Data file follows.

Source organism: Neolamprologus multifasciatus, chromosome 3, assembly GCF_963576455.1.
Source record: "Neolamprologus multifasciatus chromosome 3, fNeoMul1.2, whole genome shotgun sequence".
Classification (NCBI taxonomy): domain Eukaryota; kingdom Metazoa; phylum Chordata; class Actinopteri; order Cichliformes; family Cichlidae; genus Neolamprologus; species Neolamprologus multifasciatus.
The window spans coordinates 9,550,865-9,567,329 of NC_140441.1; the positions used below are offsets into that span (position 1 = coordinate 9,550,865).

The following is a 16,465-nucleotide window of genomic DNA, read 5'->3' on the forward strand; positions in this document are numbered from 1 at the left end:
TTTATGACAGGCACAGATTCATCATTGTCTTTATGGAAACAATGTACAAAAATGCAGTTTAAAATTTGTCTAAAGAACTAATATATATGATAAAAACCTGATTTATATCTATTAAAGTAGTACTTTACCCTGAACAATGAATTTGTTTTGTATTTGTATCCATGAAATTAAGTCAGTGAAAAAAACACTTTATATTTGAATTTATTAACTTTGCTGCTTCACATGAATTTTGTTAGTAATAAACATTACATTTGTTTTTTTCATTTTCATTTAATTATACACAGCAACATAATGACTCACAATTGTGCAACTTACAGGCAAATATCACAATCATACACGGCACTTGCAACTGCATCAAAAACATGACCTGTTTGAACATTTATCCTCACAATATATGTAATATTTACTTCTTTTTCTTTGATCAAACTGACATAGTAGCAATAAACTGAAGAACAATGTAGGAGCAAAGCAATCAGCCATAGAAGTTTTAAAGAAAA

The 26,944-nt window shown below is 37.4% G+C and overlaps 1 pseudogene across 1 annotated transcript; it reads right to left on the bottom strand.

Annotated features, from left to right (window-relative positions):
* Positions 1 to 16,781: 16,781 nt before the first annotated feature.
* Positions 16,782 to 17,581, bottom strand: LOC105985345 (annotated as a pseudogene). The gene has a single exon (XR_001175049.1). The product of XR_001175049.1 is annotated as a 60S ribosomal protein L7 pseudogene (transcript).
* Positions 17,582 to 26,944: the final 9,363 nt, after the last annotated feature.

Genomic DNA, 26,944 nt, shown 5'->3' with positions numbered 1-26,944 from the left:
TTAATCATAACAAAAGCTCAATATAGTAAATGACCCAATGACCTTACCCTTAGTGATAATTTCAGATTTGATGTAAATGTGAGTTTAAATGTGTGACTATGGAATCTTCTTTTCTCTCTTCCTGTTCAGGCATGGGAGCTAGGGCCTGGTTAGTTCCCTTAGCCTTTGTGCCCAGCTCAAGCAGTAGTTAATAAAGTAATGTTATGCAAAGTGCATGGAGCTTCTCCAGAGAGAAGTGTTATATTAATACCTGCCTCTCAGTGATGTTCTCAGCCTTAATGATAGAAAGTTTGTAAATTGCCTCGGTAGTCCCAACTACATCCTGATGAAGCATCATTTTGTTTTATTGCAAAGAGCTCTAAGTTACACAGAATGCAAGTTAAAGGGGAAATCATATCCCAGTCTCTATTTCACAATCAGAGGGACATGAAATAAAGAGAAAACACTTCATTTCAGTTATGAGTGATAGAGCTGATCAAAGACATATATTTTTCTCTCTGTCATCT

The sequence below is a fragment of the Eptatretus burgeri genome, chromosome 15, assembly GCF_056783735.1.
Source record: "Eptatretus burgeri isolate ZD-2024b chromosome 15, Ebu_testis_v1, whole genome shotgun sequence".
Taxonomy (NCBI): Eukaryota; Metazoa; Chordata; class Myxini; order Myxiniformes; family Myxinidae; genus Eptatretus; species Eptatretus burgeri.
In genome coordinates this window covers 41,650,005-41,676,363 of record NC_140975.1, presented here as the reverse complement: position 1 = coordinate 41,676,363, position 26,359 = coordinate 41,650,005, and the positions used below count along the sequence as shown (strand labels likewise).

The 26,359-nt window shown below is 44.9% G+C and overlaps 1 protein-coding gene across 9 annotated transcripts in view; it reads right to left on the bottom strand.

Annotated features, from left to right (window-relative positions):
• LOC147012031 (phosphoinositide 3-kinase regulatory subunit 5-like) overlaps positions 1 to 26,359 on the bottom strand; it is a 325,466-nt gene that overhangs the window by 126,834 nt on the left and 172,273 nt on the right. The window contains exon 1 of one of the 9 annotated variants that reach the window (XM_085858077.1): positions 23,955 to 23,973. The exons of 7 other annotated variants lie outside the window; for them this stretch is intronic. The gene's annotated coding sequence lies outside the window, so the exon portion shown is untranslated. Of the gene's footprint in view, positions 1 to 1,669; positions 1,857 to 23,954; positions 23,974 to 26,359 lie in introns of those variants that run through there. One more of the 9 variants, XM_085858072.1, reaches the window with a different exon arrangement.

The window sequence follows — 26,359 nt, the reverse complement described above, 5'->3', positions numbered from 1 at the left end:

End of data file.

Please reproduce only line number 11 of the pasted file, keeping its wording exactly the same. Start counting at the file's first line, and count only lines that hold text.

* Positions 17,582 to 26,944: the final 9,363 nt, after the last annotated feature.